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Nova Scotians want improved care in long-term care facilities, new survey finds

Ninety per cent of Nova Scotians want to see changes to ensure consistent high level of care is offered to all long-term care residents
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Northwood long term care home during the COVID-19 pandemic (Meghan Groff/HalifaxToday.ca)

There is a strong desire among Nova Scotians for an improved level of care in long-term care facilities, according to new survey results out by Narrative Research. 

It finds that 90 per cent of Nova Scotians want to see changes to ensure consistent high level of care is offered to all long-term care residents. 

Narrative Research CEO Margaret Brigley says that rate is about on par with the rest of the country. 

"We don't always see consistent results across the country by region, but this study shows that regardless of what province people are living in, they feel the same about long-term care," she says. "There is a real strong desire regardless of where people live to improve the level of care in long-term care facilities."

An overwhelming majority of Nova Scotia residents at 89 per cent, would like to see a review completed on how the facilities are currently being managed. 

"Here in Nova Scotia we were hit hard in long-term care facilities, that is where we had the greatest incidents of COVID-19," she says. "I don't this is a surprise because of what we experienced."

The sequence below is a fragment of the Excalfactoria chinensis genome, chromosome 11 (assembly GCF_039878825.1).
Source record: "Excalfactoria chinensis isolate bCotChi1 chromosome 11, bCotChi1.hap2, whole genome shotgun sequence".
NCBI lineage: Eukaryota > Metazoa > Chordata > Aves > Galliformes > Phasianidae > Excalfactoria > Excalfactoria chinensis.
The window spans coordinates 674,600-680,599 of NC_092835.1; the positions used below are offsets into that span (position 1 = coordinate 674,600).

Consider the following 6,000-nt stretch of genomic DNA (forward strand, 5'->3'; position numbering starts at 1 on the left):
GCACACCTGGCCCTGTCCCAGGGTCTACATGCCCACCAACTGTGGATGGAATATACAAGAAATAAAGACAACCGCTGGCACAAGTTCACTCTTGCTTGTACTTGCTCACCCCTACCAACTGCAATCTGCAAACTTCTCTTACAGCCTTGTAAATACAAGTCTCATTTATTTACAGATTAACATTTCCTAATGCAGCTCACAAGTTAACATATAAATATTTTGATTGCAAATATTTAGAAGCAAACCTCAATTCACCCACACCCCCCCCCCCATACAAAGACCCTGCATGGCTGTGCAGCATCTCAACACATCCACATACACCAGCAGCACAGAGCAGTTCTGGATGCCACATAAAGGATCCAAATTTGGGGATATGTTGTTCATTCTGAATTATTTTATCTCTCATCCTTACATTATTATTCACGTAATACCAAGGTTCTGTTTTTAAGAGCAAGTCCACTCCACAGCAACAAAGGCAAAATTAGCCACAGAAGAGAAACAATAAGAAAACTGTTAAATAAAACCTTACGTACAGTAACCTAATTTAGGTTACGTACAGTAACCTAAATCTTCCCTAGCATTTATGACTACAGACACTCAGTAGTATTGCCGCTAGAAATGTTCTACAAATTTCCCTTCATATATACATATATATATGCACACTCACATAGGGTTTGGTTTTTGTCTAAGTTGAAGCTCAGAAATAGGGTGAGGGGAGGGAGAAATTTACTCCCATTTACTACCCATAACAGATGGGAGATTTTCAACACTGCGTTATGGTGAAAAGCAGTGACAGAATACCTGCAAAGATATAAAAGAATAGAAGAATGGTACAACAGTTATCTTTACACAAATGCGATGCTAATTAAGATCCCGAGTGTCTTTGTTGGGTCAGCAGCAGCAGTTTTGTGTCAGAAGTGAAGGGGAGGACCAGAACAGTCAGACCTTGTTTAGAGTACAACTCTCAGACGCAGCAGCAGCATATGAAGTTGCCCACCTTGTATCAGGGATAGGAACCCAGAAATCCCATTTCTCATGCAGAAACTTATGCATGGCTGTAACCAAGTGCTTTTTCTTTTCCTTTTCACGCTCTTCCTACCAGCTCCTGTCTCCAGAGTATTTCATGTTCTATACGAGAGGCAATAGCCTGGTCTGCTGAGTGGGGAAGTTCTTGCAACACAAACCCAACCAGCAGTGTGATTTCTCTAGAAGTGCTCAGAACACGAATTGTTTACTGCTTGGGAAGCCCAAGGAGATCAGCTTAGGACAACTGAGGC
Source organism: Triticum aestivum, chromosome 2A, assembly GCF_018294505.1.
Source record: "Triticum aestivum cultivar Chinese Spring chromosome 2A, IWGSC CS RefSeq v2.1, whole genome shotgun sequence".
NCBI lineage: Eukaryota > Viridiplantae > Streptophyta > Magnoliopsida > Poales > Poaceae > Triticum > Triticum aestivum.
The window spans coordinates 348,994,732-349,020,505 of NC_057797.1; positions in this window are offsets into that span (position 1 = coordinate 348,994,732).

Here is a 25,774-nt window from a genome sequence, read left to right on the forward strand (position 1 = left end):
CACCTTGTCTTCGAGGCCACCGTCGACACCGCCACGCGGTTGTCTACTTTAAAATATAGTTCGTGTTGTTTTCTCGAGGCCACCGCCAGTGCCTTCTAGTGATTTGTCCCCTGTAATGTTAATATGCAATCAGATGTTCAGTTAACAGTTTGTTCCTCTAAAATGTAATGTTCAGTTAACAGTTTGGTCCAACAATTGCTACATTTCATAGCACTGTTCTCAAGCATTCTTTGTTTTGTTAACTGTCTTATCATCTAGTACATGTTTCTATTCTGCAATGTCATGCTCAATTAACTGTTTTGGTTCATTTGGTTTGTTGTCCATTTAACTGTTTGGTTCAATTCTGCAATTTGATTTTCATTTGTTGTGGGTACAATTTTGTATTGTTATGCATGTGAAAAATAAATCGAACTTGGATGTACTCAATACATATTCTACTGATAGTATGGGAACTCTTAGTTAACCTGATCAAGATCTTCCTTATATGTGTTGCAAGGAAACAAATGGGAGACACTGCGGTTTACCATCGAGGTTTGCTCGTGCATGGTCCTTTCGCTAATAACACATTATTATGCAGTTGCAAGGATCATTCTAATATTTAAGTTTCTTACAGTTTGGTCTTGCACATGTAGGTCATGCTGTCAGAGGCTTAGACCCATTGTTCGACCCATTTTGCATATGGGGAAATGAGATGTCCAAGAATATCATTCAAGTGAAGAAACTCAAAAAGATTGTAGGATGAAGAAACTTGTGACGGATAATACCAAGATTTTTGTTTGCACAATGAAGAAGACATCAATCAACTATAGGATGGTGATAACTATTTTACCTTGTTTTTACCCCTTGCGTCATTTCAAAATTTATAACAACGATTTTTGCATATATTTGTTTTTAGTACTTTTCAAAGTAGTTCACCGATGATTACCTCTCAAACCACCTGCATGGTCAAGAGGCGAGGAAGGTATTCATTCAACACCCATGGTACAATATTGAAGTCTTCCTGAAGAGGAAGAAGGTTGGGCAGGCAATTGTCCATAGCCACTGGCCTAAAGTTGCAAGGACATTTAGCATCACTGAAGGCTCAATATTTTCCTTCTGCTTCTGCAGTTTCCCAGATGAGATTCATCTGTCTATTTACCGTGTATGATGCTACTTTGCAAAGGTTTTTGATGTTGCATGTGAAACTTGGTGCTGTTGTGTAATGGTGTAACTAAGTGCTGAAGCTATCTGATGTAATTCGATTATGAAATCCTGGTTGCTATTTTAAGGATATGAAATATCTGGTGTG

Across the country, Nova Scotians are among those who most want to see staffing numbers increase. Only 71 per cent of individuals surveyed in the Prairies see staffing levels as an issue, but in Nova Scotia it is 16 points higher at 87 per cent. 

"Across the country it is the Prairies were less likely to think that increased staffing is needed, but it is still a clear majority," Bridley says. 

Narrative Research discovered that females and those 55 years of age and older, are more likely than males and younger residents to have the situation be assessed and improvements made. 

"The females and Boomers they place a higher degree of urgency on the attention being needed," she says. "Those are the ones who are perhaps more often the natural care-givers."

About one in seven Canadian residents reported having family members who live in long-term care facilities. The proportion in Nova Scotia sits at 11 per cent, which is the lowest of all Atlantic provinces. 

This survey was conducted online August 20-22, 2020, with 1,230 Canadians 18 years of age or older.


Katie Hartai

About the Author: Katie Hartai

In addition to being a reporter for NEWS 95.7 and HalifaxToday.ca, Katie is the producer of The Rick Howe Show
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